The Illiberal State of Europe

This Sunday, Hungarian Prime Minister Viktor Orban is set to win another term in national elections, giving him a fresh mandate to advance his project of building what he calls an “illiberal” state at the heart of Europe.


Over the past eight years, Orban’s democratically-elected governments have, in fact, behaved less and less democratically — steadily centralizing power, eroding the independence of the courts, the media, and even cultural institutions.

For Orban and his defenders, this is a closing of ranks meant to defend Hungary’s interests against EU bureaucrats whose policies — particularly on the resettlement of refugees from Syria and North Africa — threaten to dilute Hungary’s traditional Christian identity and reduce its sovereignty. Orban himself openly looks to the authoritarian efficiency of Xi Jinping’s China and the conservative nationalism of Vladimir Putin’s Russia as examples.

His critics, meanwhile, say he has mounted an opportunistic political power play that has enriched friendly oligarchs, deepened economic inequality, and undermined the accountability of the government.

All of this presents a growing existential challenge for the EU. Alongside Poland’s move in a similarly illiberal direction, Orban’s continued strength sharpens two critical questions: First, how to impose costs on countries that buck EU institutions and ideals without alienating them further. And second, how to reconcile the desire of core Western European countries like Germany and France, which seek to further integrate the bloc, with Eastern countries’ resurgent nationalism.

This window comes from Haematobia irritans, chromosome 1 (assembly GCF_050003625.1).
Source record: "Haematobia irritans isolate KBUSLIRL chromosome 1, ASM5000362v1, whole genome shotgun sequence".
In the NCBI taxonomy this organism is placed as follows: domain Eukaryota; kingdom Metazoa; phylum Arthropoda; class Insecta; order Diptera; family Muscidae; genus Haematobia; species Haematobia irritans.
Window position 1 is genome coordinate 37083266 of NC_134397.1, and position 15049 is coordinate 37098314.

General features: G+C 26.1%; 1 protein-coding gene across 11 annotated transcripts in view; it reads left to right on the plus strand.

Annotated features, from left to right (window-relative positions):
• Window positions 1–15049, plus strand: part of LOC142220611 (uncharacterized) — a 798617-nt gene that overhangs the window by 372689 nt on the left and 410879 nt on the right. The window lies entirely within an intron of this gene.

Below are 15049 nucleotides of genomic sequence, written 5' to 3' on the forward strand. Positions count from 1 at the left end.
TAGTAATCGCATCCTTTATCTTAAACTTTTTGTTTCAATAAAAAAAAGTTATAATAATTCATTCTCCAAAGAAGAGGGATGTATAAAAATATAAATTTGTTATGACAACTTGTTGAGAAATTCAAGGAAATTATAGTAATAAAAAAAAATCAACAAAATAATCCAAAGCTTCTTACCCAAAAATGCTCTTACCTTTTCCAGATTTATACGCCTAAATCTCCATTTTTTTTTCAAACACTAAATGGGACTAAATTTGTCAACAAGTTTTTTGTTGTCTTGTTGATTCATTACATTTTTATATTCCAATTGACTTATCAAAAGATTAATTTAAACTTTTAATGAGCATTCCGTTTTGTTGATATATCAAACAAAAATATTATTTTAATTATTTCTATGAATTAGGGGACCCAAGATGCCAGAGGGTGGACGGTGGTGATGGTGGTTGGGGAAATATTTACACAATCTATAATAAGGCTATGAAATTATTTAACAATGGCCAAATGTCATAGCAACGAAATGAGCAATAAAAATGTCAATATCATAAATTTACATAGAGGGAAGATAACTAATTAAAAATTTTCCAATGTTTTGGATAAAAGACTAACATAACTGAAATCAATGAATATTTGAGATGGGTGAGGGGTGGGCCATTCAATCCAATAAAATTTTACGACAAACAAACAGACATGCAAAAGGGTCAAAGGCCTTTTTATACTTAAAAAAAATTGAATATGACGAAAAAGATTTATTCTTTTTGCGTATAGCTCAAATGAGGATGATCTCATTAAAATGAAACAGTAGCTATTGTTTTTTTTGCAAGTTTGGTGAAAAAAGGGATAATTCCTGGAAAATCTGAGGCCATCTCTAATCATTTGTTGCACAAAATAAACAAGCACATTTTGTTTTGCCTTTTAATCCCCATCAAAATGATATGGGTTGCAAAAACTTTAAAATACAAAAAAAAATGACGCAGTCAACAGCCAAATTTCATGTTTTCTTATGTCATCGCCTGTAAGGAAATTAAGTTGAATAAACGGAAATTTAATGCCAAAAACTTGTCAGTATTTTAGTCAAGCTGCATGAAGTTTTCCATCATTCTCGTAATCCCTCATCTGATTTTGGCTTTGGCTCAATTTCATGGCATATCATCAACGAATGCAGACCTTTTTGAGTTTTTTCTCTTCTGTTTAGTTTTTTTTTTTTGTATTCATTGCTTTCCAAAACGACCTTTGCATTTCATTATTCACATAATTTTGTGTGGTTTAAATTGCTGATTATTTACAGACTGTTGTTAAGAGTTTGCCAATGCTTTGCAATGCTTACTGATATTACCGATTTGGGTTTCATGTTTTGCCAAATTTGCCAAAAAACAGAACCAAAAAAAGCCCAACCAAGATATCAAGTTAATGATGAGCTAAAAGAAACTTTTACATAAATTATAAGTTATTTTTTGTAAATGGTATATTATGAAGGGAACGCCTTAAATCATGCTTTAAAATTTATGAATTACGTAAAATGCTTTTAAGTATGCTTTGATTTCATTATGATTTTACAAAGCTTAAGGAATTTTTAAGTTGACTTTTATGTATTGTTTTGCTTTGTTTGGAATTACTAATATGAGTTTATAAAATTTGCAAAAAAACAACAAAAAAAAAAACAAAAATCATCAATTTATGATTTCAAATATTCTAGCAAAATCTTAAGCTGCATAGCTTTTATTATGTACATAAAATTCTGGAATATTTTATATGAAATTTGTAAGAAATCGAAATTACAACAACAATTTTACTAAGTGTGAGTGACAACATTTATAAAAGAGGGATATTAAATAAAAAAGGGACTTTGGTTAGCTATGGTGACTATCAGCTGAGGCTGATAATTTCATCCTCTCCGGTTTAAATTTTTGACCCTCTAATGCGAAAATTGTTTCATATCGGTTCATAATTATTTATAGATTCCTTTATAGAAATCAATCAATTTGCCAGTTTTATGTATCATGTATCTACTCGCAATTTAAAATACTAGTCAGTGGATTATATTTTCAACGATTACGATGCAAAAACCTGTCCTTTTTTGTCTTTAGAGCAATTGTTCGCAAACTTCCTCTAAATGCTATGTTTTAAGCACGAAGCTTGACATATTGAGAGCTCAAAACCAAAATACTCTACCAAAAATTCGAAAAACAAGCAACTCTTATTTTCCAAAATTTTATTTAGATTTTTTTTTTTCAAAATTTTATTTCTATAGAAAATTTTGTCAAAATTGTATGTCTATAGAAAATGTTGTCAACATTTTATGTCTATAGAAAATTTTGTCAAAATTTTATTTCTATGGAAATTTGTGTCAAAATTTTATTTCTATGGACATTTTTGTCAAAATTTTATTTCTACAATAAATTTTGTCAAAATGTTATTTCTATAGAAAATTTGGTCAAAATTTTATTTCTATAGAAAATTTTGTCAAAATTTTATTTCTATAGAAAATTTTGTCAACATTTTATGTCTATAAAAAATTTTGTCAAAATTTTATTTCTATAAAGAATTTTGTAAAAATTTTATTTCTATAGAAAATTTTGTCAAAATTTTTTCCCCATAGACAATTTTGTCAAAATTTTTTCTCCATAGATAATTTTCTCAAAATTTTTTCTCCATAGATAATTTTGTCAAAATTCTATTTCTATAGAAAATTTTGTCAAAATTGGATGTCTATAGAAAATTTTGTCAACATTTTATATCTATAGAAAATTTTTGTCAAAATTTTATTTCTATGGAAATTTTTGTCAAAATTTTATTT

The Business and Market Fair that recently took place in Sanzule, Ghana featured local crops, livestock and manufactured goods, thanks in part to the Livelihood Restoration Plan (LRP), one of Eni's initiatives to diversify the local economy. The LRP program provided training and support to start new businesses to approximately 1,400 people from 205 households, invigorating entrepreneurship in the community.

Learn more at Eniday: Energy Is A Good Story

After a months-long investigation into whether President Donald Trump pressured Ukraine's president into investigating his political rivals in order to boost his reelection prospects in 2020, House Democrats brought two articles of impeachment against him, charging him with abuse of power and obstruction of Congress. Click here for our GZERO guide to what comes next.

In the meantime, imagine for a moment that you are now Mitch McConnell, Senate Majority leader and senior member of Donald Trump's Republican Party. You've got big choices to make.

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After a months-long investigation into whether President Donald Trump pressured Ukraine's president into investigating his political rivals in order to boost his reelection prospects in 2020, House Democrats on Tuesday brought two articles of impeachment against him. They charge Trump with abuse of power and obstruction of Congress.

So, what are the next steps?

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Trump gets his deal – House Speaker Nancy Pelosi announced yesterday that Democrats will back the USMCA, the US-Mexico-Canada trade agreement that will replace the North American Free Trade Agreement. Crucially, the bill will also have support from the nation's largest labor union. This is a major political victory for President Trump, who promised he would close this deal, but it's also good for Pelosi: it shows that the Democrats' House majority can still accomplish big things even as it impeaches the president. But with the speed of the Washington news cycle these days, we're watching to see if anyone is still talking about USMCA three days after it's signed.

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1.5 million: China said it has "returned to society" some 1.5 million mainly Muslim Uighurs detained in internment camps in Xinjiang. The detainees were released after "graduating" from vocational training, according to Beijing, but increasing international criticism and a string of damning media exposes are believed to have pressured China to release them.

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